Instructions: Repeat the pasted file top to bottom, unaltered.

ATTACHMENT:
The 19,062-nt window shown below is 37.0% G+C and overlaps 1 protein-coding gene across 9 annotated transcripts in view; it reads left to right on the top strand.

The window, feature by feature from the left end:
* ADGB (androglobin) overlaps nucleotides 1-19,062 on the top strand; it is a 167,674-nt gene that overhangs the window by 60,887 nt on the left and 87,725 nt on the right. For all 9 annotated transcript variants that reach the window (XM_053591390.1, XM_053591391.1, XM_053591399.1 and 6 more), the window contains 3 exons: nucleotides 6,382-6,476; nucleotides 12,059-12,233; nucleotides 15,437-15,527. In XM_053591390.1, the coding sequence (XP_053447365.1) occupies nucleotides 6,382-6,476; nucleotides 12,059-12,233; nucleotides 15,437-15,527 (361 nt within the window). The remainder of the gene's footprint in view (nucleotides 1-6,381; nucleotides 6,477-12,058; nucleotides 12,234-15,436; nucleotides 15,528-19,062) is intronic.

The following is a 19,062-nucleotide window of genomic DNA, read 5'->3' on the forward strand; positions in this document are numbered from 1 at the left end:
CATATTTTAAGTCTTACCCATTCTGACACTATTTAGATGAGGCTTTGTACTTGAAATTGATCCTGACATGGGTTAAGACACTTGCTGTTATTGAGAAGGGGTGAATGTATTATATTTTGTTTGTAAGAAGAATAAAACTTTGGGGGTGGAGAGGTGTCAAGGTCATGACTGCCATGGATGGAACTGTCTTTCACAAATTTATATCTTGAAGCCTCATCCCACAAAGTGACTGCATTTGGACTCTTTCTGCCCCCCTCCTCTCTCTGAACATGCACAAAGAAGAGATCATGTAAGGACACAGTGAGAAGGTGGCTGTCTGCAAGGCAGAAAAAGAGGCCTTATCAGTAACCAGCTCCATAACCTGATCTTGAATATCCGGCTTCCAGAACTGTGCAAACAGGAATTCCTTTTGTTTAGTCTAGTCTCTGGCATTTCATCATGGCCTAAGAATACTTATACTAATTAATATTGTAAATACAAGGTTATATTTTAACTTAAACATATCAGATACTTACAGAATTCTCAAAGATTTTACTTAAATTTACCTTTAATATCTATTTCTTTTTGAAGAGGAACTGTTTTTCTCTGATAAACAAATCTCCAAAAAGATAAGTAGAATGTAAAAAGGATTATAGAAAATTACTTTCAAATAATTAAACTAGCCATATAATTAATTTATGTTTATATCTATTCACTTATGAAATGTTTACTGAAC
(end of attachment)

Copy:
The 19,062-nt window shown below is 37.0% G+C and overlaps 1 protein-coding gene across 9 annotated transcripts in view; it reads left to right on the top strand.

The window, feature by feature from the left end:
* ADGB (androglobin) overlaps nucleotides 1-19,062 on the top strand; it is a 167,674-nt gene that overhangs the window by 60,887 nt on the left and 87,725 nt on the right. For all 9 annotated transcript variants that reach the window (XM_053591390.1, XM_053591391.1, XM_053591399.1 and 6 more), the window contains 3 exons: nucleotides 6,382-6,476; nucleotides 12,059-12,233; nucleotides 15,437-15,527. In XM_053591390.1, the coding sequence (XP_053447365.1) occupies nucleotides 6,382-6,476; nucleotides 12,059-12,233; nucleotides 15,437-15,527 (361 nt within the window). The remainder of the gene's footprint in view (nucleotides 1-6,381; nucleotides 6,477-12,058; nucleotides 12,234-15,436; nucleotides 15,528-19,062) is intronic.

The following is a 19,062-nucleotide window of genomic DNA, read 5'->3' on the forward strand; positions in this document are numbered from 1 at the left end:
CATATTTTAAGTCTTACCCATTCTGACACTATTTAGATGAGGCTTTGTACTTGAAATTGATCCTGACATGGGTTAAGACACTTGCTGTTATTGAGAAGGGGTGAATGTATTATATTTTGTTTGTAAGAAGAATAAAACTTTGGGGGTGGAGAGGTGTCAAGGTCATGACTGCCATGGATGGAACTGTCTTTCACAAATTTATATCTTGAAGCCTCATCCCACAAAGTGACTGCATTTGGACTCTTTCTGCCCCCCTCCTCTCTCTGAACATGCACAAAGAAGAGATCATGTAAGGACACAGTGAGAAGGTGGCTGTCTGCAAGGCAGAAAAAGAGGCCTTATCAGTAACCAGCTCCATAACCTGATCTTGAATATCCGGCTTCCAGAACTGTGCAAACAGGAATTCCTTTTGTTTAGTCTAGTCTCTGGCATTTCATCATGGCCTAAGAATACTTATACTAATTAATATTGTAAATACAAGGTTATATTTTAACTTAAACATATCAGATACTTACAGAATTCTCAAAGATTTTACTTAAATTTACCTTTAATATCTATTTCTTTTTGAAGAGGAACTGTTTTTCTCTGATAAACAAATCTCCAAAAAGATAAGTAGAATGTAAAAAGGATTATAGAAAATTACTTTCAAATAATTAAACTAGCCATATAATTAATTTATGTTTATATCTATTCACTTATGAAATGTTTACTGAAC